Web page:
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Old 07-07-2013, 10:06 AM   #1
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Clueless herb grower

Hey guys I just had the idea to grow some herbs this summer before it ends. My only problem is I know nothing about it. For instance; what I have to buy, what kind of pot or soil needed, how much sun they need/water. I have no knowledge so any tips will help.

Also if you have any suggestions on herbs to grow. I was going to do basil, tyme, and rosemary.

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Old 07-07-2013, 11:05 AM   #2
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Hi. I've been growing herbs for over 20 years - they're among the easiest plants to grow. They don't need any special soil or pots - any good potting soil will do and they can be grown in pretty much any kind of container. Rosemary and thyme don't need a lot of fertilizer or water; I plant basil with my tomatoes, since they need about the same amount of water.

Rosemary will grow into a large shrub - say, 3 feet by 3 feet - if you let it, but it can be trimmed to keep it smaller. Thyme grows to about 6-8 inches tall and will spread out, but again, can be clipped back to suit your container. Basil can get a couple of feet tall, and will be more bushy if you cut several inches of stems when you harvest it. With all of these, you can harvest as much as you need at one time.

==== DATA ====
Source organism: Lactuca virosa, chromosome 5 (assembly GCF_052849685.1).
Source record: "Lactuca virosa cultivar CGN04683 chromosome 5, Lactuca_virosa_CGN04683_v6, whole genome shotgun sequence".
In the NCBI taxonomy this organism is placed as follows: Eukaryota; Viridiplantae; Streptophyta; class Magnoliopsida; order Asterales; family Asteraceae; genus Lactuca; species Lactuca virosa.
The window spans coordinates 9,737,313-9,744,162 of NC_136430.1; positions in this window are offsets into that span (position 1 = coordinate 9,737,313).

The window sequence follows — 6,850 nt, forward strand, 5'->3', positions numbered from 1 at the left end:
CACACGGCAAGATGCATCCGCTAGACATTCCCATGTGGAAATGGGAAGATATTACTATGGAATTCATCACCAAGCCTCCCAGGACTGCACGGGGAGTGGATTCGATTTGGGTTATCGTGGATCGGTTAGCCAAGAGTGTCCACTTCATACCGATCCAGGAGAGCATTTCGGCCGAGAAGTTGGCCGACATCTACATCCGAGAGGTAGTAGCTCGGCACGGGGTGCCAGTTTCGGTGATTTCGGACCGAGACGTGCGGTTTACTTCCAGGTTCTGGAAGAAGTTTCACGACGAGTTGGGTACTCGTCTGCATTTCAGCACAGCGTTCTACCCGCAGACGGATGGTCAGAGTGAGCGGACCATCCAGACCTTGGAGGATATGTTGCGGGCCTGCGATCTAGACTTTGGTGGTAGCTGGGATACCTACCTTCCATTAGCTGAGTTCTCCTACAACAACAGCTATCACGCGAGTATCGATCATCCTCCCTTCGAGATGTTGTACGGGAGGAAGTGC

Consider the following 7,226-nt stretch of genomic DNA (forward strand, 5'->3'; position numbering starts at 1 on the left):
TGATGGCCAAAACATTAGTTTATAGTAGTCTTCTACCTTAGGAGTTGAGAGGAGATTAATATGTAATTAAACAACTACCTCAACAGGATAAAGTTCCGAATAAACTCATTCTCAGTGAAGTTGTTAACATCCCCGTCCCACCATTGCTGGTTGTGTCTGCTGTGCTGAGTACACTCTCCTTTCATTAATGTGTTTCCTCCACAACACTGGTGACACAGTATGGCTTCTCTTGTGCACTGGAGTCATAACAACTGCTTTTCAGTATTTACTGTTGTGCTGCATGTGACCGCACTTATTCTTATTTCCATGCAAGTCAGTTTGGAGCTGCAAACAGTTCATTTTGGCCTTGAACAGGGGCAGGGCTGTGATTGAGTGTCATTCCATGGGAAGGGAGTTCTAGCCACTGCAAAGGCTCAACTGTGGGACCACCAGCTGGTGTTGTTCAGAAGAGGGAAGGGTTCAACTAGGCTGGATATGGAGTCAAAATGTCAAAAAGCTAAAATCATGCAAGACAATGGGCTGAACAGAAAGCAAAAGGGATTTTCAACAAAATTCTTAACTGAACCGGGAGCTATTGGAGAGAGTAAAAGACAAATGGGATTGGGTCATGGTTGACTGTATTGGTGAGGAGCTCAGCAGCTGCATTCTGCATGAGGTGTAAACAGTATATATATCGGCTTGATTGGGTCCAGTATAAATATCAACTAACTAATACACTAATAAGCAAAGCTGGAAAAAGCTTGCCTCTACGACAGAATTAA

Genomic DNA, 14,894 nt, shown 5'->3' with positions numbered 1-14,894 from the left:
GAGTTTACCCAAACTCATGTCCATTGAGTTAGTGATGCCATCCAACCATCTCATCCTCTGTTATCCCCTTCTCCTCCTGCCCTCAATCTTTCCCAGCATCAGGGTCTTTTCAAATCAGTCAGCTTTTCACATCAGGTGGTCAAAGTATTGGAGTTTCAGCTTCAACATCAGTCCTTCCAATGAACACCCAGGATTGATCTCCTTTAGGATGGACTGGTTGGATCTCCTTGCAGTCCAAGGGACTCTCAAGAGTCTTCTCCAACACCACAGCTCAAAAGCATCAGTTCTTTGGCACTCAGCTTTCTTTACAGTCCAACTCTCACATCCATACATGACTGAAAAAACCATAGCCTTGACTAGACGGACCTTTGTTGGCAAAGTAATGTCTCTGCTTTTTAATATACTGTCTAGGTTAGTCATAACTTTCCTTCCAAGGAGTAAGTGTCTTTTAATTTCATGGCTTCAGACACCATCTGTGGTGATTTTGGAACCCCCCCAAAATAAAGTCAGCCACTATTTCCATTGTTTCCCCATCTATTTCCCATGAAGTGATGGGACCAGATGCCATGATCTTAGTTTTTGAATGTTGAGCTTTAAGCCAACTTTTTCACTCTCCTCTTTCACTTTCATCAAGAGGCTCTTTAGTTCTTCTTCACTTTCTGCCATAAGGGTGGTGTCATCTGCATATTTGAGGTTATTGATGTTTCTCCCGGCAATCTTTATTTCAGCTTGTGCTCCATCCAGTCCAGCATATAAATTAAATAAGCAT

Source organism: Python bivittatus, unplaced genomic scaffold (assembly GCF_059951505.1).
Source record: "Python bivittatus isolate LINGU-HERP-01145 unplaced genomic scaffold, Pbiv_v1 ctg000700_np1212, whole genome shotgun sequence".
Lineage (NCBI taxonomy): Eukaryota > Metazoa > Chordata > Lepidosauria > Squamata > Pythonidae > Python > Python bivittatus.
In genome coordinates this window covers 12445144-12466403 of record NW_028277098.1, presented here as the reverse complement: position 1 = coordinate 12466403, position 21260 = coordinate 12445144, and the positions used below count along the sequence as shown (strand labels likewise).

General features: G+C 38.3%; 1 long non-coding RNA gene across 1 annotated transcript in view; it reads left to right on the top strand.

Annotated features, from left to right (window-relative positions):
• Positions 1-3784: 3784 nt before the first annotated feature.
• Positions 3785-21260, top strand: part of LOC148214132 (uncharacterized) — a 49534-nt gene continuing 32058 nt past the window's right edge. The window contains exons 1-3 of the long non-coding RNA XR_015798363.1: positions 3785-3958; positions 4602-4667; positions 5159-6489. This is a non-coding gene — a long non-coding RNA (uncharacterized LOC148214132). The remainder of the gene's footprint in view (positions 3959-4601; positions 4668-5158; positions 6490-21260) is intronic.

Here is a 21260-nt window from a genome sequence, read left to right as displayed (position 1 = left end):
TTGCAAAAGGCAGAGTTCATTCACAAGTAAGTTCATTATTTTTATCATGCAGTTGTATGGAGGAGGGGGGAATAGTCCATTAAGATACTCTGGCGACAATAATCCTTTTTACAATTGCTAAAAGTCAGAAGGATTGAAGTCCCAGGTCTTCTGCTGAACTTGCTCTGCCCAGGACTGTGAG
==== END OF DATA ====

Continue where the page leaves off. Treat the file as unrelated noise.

In the fall when they start to fade, I cut back thyme and rosemary and put the stems in dry vases. Then I let them sit in the kitchen till they're dry, strip the leaves off the stems, and refill my dried herb jars. This works for woody herbs, like rosemary, thyme, sage and oregano. For soft herbs like parsley, basil and cilantro, I whiz them in the food processor with an equal amount of water, then portion the mixture into ice cube trays and freeze. Then you can throw a cube into winter soups, stews and sauces.

I would suggest starting with herbs you like to cook with I started with parsley, sage, rosemary and thyme because I like the song I also grow Genovese basil, cilantro, Thai basil, mint and a bay tree. Mint can be invasive, so I would plant it separately; I have mine in a strawberry pot. Hope this helps.
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Old 07-07-2013, 12:48 PM   #3
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I grow all my herbs in a AeroGarden sitting on a table bookshelf in my kitchen. Its expensive but its almost foolproof and the herbs it produces is fantastic. I've even done cherry tomatoes and jalapenos. I've even used it as a seed starter before transplanting to pots.
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Old 07-07-2013, 02:35 PM   #4
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So lets say I do Basil, tyhme, rosemary. Should I do any of them in separate pots? Do some need more sun than others or more or less water than others?
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Old 07-07-2013, 02:52 PM   #5